The tab will feature recommendations tailored specifically to each user. Google will compile the recommendations based on a “match number” system, which will configure places for you based on past likes, reviews, and saved food preferences.
Additionally, Google will be including social features on the Maps app. Through them, users can suggest multiple places to their friends, and they can decide one all through the app.
For example, if you’re trying to decide where to meet your friends for dinner, you can suggest a few places and vote from Maps.
These new features could represent a big opportunity for brands and their local SEO strategies. The new For You mimics sites like Yelp, collecting reviews and likes. Which means that local brands, in particular, will have another aspect to add to their local SEO strategies.
The social nature is an interesting addition as well. While it’s unclear if it will tie directly into any social media channels, it isn’t completely off base to think there may be a place for brands there as well.
Google I/O 2018: A Shift in Google News
Google’s latest newest update will be powered not by the infamous Google algorithm, but by AI.
Google explained, “it uses artificial intelligence to analyze all the content published to the web at any moment, and organize all of those articles, videos, and more into storylines. It spots the ones you might be interested in and puts them in your briefing.”
And, like Google Maps, news will be getting a “For You” section that features five top stories Google has selected for you.
There will also be a Headlines section featuring top global stories, with other sections dedicated to Sports, technology, business, etc.
The shift to AI will likely present an interesting twist for brands who rely on SEO to rank in the news section. Whether or not the new AI takes traditional ranking factors into account when deciding where to position stories remains to be seen.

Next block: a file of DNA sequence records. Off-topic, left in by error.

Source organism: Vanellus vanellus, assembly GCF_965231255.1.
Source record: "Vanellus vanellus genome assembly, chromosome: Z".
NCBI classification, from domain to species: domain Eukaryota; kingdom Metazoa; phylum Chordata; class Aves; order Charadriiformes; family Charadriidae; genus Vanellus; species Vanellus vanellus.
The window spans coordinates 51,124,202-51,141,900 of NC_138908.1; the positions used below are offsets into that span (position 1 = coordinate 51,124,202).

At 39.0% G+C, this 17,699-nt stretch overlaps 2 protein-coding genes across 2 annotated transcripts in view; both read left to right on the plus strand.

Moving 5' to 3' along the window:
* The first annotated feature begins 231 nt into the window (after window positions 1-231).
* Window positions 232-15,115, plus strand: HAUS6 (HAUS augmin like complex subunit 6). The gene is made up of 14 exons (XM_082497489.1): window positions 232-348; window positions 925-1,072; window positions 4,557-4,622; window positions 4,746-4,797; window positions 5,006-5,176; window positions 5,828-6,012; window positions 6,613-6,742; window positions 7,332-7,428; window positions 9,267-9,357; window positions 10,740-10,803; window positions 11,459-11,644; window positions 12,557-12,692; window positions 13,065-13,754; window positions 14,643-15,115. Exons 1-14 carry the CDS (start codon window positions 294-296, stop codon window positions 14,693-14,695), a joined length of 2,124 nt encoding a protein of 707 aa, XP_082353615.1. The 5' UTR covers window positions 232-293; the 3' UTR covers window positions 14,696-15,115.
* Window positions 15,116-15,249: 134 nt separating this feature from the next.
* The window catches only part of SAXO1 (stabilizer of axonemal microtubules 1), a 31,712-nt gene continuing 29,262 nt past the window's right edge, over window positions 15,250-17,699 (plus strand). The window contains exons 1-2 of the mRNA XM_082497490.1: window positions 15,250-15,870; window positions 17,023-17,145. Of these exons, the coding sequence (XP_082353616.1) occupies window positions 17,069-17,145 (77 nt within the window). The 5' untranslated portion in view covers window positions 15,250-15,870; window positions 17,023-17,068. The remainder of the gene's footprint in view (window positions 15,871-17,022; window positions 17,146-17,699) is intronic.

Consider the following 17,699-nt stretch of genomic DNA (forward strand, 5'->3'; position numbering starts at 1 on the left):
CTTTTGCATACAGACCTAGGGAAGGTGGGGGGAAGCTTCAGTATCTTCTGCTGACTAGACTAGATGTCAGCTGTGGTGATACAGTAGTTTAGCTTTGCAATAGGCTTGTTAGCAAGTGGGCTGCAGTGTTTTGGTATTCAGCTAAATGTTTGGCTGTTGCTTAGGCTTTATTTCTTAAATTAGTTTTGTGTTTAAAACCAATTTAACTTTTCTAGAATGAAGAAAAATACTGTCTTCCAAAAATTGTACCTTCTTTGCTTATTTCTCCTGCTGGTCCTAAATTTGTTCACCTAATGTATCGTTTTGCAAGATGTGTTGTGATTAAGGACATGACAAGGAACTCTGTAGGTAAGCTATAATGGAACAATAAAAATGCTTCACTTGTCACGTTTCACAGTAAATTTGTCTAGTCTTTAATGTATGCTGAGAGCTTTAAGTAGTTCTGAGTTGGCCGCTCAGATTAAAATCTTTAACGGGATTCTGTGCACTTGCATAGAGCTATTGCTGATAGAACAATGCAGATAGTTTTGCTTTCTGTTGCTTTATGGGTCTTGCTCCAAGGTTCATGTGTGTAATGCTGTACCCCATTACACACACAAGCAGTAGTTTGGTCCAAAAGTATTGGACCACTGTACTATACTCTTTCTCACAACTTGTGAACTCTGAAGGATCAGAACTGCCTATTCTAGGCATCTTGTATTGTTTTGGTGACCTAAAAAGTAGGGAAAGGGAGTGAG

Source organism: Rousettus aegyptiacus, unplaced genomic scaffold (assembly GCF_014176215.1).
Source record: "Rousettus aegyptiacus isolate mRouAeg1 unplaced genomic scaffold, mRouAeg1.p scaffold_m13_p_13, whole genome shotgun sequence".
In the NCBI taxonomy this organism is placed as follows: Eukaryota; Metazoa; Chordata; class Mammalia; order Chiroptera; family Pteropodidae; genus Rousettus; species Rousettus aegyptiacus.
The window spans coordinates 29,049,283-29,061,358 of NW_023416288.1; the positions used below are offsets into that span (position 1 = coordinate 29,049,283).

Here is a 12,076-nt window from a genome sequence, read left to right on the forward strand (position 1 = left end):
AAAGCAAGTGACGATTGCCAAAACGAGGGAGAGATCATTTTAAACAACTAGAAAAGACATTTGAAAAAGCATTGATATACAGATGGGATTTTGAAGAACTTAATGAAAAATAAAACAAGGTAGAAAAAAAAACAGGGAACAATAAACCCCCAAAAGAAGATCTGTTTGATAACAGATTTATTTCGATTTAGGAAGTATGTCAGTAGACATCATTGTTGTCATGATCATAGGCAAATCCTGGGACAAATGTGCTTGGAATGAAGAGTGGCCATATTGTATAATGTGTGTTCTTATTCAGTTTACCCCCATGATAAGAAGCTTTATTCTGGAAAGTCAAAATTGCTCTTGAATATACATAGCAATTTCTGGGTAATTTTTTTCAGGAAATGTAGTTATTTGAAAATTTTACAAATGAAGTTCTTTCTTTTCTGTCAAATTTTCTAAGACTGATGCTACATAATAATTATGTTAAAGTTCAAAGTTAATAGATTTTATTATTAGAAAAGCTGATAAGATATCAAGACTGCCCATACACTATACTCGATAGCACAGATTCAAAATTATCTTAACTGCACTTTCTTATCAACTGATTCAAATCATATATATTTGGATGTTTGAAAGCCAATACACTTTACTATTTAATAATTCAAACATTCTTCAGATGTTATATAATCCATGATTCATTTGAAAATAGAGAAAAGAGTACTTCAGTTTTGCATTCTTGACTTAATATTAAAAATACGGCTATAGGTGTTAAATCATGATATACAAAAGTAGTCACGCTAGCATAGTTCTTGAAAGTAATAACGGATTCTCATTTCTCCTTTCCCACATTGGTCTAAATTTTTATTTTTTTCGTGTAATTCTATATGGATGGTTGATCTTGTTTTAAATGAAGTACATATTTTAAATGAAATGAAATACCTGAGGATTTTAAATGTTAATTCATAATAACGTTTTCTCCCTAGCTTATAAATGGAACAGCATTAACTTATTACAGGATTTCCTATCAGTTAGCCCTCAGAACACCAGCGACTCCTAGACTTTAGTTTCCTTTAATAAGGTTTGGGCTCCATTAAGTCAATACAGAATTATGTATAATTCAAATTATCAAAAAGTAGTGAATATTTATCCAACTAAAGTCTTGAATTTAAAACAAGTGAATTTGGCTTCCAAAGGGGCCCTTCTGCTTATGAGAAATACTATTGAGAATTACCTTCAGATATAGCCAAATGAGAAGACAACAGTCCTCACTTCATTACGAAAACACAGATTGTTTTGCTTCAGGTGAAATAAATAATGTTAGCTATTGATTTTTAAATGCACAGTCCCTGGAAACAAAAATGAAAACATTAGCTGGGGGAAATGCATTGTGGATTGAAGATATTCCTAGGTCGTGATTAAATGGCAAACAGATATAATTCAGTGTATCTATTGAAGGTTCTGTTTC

It does seem that tailoring your strategy to your target audience will be more important than ever, as “For You” tabs appear to popping up all over Google.
Google Lens Style Match
If you thought shopping on Amazon was easy, wait until you see what Google just rolled out.
It’s new feature, called Style Match, lets you shop virtually anywhere. It works like this: point your camera at a product – clothing, furniture, accessories – and Google can use its machine learning to help you buy online. Keep in mind, it won’t always return the exact item, but a related one.
Text is getting the same sort of treatment with Smart Text. Just point your phone at a piece or page of text – a book, magazine, menu, etc. – highlight the text with your finger, and copy it to your phone.
Google Photos Gets an Upgrade
Google also announced upgrades for any brand or user looking to up their Instagram game. Or, you know, just take better pictures.
It’s new editing powers include the ability to separate subjects from the background in photos and make their colors pop, or turn the background to black and white completely.
You can also now add color to older photos – even those that weren’t shot in color in the first place. So if you have an old, black and white photo laying around, you could potentially take a picture of it with your camera and Google Photos would analyze and add color.
Again, both of these new editing abilities are powered by AI.
Additionally, Google Photos will be able to recognize documents and photos and automatically convert them to PDF.
For brands, Google has a few new additions as well.
One of those, the Library API, will use Google’s API to help people connect and share photos inside your app.
Google explains that it will help users do the following:
- Easily find photos, based on
- what’s in the photo
- when it was taken
- attributes like description and media format
- Upload directly to their photo library
- Organize albums and add titles and locations
- Use shared albums to easily transfer and collaborate
You’ll also be able to use filters, like content categories, to make it easier for users to find the photos they’re looking for.
For more information about the API and how to get started with it, read Google’s official post.
Wrapping Up Google I/O 2018
Looks like one thing’s clear: the future is here.
With the expanding capabilities of Google’s AI comes the addition of some pretty awe-worthy apps and additions.
How they fit into the real world, well, time will tell.